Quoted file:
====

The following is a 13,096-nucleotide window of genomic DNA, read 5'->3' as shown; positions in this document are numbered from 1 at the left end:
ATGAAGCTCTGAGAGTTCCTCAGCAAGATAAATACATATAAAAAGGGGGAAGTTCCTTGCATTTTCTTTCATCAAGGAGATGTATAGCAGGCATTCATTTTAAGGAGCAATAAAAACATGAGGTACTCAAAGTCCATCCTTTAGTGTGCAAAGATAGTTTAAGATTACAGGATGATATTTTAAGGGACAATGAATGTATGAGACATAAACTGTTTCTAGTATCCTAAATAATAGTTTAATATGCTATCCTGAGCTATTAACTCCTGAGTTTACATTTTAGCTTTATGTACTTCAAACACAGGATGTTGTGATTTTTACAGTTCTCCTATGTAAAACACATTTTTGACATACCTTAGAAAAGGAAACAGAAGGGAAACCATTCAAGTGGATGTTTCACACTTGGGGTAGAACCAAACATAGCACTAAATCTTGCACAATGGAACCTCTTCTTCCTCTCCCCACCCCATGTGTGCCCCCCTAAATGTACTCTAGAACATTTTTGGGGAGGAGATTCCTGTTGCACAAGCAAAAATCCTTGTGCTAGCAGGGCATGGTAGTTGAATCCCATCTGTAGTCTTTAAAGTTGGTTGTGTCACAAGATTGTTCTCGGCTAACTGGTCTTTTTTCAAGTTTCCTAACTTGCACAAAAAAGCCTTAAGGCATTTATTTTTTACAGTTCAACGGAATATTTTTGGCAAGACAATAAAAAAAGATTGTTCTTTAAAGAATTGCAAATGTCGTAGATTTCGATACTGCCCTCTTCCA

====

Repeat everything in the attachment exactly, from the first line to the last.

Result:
The following is a 13,096-nucleotide window of genomic DNA, read 5'->3' as shown; positions in this document are numbered from 1 at the left end:
ATGAAGCTCTGAGAGTTCCTCAGCAAGATAAATACATATAAAAAGGGGGAAGTTCCTTGCATTTTCTTTCATCAAGGAGATGTATAGCAGGCATTCATTTTAAGGAGCAATAAAAACATGAGGTACTCAAAGTCCATCCTTTAGTGTGCAAAGATAGTTTAAGATTACAGGATGATATTTTAAGGGACAATGAATGTATGAGACATAAACTGTTTCTAGTATCCTAAATAATAGTTTAATATGCTATCCTGAGCTATTAACTCCTGAGTTTACATTTTAGCTTTATGTACTTCAAACACAGGATGTTGTGATTTTTACAGTTCTCCTATGTAAAACACATTTTTGACATACCTTAGAAAAGGAAACAGAAGGGAAACCATTCAAGTGGATGTTTCACACTTGGGGTAGAACCAAACATAGCACTAAATCTTGCACAATGGAACCTCTTCTTCCTCTCCCCACCCCATGTGTGCCCCCCTAAATGTACTCTAGAACATTTTTGGGGAGGAGATTCCTGTTGCACAAGCAAAAATCCTTGTGCTAGCAGGGCATGGTAGTTGAATCCCATCTGTAGTCTTTAAAGTTGGTTGTGTCACAAGATTGTTCTCGGCTAACTGGTCTTTTTTCAAGTTTCCTAACTTGCACAAAAAAGCCTTAAGGCATTTATTTTTTACAGTTCAACGGAATATTTTTGGCAAGACAATAAAAAAAGATTGTTCTTTAAAGAATTGCAAATGTCGTAGATTTCGATACTGCCCTCTTCCA